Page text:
Amid India’s cash crunch, cases of domestic violence spiked

Cases of domestic violence in the city of Bhopal shot up post-demonetisation.
Cases of domestic violence in the city of Bhopal shot up post-demonetisation.
Image: AP Photo/Altaf Qadri
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Housewives in Bhopal, capital of the state of Madhya Pradesh, paid a hefty price for India’s move to ban high-value currency notes.

Cases of domestic violence spiked in November after the Narendra Modi government banned 86% of the country’s cash in circulation by value, data by One Stop Crisis Centre (OSCC), an organisation for protecting women’s rights in the city, shows. Coming across the money women had saved up over the years without informing them or other members of the family, their husbands resorted to verbal and physical abuse and threats, The Indian Express newspaper reported on Feb. 07.

Calls to OSCC’s toll-free crisis number, which allows women to report cases of rape, violence, and dowry, more than doubled in the month of November to 1,200. Of these, 230 needed counselling, officials at the NGO said. Among those counseled, about 50% said they were subjected to violence after demonetisation.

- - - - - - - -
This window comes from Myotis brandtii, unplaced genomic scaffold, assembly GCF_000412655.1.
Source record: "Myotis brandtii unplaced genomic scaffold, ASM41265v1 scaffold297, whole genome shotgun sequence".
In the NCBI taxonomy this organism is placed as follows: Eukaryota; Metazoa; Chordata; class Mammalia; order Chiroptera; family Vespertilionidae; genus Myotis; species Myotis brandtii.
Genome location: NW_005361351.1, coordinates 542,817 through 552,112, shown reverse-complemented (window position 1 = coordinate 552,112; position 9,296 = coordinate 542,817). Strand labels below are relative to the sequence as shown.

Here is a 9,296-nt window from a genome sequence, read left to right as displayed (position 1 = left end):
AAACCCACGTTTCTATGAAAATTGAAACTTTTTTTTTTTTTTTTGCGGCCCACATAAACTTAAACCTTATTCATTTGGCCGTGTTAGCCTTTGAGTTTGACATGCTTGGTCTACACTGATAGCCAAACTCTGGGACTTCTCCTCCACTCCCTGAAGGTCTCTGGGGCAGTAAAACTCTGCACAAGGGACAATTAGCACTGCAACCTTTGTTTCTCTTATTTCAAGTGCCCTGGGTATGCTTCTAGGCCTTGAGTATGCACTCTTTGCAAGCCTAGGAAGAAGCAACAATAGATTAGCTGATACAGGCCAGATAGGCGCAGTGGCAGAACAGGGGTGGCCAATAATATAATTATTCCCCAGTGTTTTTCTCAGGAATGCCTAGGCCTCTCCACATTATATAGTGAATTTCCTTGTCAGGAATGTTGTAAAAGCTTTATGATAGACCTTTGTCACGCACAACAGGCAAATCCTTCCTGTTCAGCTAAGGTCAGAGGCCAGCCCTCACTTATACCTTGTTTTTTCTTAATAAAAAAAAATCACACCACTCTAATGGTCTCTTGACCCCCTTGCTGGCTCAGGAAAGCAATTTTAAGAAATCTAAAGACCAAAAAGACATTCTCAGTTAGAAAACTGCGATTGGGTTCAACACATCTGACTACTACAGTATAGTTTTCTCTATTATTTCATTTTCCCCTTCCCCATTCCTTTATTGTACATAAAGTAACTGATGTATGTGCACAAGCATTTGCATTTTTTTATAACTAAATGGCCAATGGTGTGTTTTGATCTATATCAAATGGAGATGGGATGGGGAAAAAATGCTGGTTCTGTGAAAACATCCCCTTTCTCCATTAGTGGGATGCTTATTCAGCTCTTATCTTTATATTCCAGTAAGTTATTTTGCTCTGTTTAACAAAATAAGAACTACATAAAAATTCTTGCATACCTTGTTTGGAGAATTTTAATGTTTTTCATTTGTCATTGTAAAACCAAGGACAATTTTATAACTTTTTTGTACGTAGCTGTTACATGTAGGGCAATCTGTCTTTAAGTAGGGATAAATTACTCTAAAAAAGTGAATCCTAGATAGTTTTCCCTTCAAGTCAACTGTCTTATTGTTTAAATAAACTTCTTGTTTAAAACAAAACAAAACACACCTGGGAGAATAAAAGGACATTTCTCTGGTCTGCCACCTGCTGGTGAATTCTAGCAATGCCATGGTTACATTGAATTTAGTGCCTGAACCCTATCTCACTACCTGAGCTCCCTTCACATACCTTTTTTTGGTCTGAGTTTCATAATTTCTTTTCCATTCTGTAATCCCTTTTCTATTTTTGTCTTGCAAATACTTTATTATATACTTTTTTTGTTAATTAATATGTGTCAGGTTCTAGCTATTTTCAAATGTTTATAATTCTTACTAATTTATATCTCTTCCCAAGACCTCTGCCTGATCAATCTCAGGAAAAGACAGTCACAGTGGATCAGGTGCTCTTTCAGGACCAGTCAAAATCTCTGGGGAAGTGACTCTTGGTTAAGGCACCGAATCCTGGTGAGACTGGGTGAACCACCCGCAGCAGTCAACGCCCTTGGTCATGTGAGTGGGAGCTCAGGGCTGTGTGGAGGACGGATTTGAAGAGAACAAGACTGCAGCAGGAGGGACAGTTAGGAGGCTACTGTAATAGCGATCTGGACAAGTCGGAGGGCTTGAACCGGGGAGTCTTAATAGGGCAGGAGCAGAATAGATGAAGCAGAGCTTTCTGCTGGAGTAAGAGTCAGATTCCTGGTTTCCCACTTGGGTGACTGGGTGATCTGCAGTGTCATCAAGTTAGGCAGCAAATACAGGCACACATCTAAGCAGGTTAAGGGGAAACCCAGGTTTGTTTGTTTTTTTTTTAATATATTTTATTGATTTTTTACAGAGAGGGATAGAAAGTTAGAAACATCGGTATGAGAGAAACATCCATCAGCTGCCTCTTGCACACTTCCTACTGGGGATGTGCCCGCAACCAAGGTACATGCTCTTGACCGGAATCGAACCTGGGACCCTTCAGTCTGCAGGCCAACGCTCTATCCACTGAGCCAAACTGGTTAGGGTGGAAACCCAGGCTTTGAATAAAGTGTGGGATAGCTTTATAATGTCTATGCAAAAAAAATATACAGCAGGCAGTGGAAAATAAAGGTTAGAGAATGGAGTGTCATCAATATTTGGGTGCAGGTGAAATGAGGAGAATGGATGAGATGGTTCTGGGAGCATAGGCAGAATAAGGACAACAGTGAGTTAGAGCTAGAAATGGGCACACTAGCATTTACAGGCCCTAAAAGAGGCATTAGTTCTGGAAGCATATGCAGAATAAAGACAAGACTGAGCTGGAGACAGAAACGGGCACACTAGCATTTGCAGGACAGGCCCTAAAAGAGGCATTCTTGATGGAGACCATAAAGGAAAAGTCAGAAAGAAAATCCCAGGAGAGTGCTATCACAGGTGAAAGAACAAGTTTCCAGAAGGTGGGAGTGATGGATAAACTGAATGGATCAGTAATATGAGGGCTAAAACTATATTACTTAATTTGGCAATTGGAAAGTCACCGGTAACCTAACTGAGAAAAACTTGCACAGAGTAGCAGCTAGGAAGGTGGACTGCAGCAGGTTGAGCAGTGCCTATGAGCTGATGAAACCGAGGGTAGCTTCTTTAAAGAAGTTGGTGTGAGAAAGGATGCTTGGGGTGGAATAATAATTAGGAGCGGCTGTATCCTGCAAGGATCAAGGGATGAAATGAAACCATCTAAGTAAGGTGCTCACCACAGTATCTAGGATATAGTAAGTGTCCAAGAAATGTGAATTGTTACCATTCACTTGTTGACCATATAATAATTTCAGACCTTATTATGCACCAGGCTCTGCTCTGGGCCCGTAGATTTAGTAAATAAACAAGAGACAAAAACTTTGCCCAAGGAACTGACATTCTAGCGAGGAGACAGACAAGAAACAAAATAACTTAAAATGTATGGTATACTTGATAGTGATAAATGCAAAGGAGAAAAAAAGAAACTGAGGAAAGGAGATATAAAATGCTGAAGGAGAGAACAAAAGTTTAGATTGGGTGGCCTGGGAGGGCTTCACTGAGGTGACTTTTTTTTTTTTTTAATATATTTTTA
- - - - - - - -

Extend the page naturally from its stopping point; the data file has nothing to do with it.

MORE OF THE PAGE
Demonetisation of the Rs1,000 and Rs500 notes unleashed chaos in the country as people formed long queues outside ATMs and banks—scores even losing their lives in the melee. For some, though, the frustration crept closer home.

Indian housewives typically save small amounts of money from the allowance they receive to run the household. For millions of these women, such cash—stashed away in kitchen jars, closets, and boxes—turns into sizeable savings over the years.

But with the notes in their savings rendered illegal overnight, these women were forced to reveal these funds to their husbands, leaving them vulnerable. “The wives used to save money in the past, too, but it never came to light. Overnight, they became criminals in the eyes of their husbands,” Sarika Sinha, regional director of Action Aid, an NGO that runs the OSCC “Gauravi” centre, told The Indian Express.

Cases registered with OSCC ranged from men forcing women out of homes, to denial of money for day-to-day expenses. Some men even threatened to send them to jail for hoarding cash. The situation worsened as thousands of men, especially daily wagers, suffered job losses after the note ban.